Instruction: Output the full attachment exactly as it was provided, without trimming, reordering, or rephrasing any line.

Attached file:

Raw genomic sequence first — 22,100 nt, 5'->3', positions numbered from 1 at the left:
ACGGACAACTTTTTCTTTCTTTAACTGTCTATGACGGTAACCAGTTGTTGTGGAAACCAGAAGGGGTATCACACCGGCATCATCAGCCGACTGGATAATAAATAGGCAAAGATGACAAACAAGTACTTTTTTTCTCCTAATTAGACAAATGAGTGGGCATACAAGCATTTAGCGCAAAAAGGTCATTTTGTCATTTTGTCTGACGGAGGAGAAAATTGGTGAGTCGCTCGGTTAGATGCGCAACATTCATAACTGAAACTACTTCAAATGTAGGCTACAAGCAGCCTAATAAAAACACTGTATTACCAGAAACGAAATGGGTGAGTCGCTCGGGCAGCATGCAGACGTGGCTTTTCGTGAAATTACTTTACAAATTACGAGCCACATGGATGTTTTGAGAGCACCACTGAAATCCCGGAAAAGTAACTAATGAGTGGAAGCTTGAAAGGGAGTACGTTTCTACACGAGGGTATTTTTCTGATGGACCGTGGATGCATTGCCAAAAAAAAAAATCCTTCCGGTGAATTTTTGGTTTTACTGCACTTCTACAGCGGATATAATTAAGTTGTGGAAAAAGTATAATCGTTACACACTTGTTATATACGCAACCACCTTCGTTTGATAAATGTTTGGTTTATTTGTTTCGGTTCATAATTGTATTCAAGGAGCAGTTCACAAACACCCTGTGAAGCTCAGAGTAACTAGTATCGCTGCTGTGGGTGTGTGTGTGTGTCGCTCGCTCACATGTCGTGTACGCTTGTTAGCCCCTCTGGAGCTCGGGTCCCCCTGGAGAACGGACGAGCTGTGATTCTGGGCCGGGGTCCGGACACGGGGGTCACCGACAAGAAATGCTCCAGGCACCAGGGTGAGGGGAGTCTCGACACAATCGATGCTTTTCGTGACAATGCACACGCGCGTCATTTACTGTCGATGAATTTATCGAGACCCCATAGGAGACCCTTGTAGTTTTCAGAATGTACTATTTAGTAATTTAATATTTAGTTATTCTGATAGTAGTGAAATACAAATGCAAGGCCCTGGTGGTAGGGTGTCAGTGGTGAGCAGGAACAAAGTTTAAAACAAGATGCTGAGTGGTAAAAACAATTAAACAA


Raw genomic sequence first — 22,100 nt, 5'->3', positions numbered from 1 at the left:
ACGGACAACTTTTTCTTTCTTTAACTGTCTATGACGGTAACCAGTTGTTGTGGAAACCAGAAGGGGTATCACACCGGCATCATCAGCCGACTGGATAATAAATAGGCAAAGATGACAAACAAGTACTTTTTTTCTCCTAATTAGACAAATGAGTGGGCATACAAGCATTTAGCGCAAAAAGGTCATTTTGTCATTTTGTCTGACGGAGGAGAAAATTGGTGAGTCGCTCGGTTAGATGCGCAACATTCATAACTGAAACTACTTCAAATGTAGGCTACAAGCAGCCTAATAAAAACACTGTATTACCAGAAACGAAATGGGTGAGTCGCTCGGGCAGCATGCAGACGTGGCTTTTCGTGAAATTACTTTACAAATTACGAGCCACATGGATGTTTTGAGAGCACCACTGAAATCCCGGAAAAGTAACTAATGAGTGGAAGCTTGAAAGGGAGTACGTTTCTACACGAGGGTATTTTTCTGATGGACCGTGGATGCATTGCCAAAAAAAAAAATCCTTCCGGTGAATTTTTGGTTTTACTGCACTTCTACAGCGGATATAATTAAGTTGTGGAAAAAGTATAATCGTTACACACTTGTTATATACGCAACCACCTTCGTTTGATAAATGTTTGGTTTATTTGTTTCGGTTCATAATTGTATTCAAGGAGCAGTTCACAAACACCCTGTGAAGCTCAGAGTAACTAGTATCGCTGCTGTGGGTGTGTGTGTGTGTCGCTCGCTCACATGTCGTGTACGCTTGTTAGCCCCTCTGGAGCTCGGGTCCCCCTGGAGAACGGACGAGCTGTGATTCTGGGCCGGGGTCCGGACACGGGGGTCACCGACAAGAAATGCTCCAGGCACCAGGGTGAGGGGAGTCTCGACACAATCGATGCTTTTCGTGACAATGCACACGCGCGTCATTTACTGTCGATGAATTTATCGAGACCCCATAGGAGACCCTTGTAGTTTTCAGAATGTACTATTTAGTAATTTAATATTTAGTTATTCTGATAGTAGTGAAATACAAATGCAAGGCCCTGGTGGTAGGGTGTCAGTGGTGAGCAGGAACAAAGTTTAAAACAAGATGCTGAGTGGTAAAAACAATTAAACAA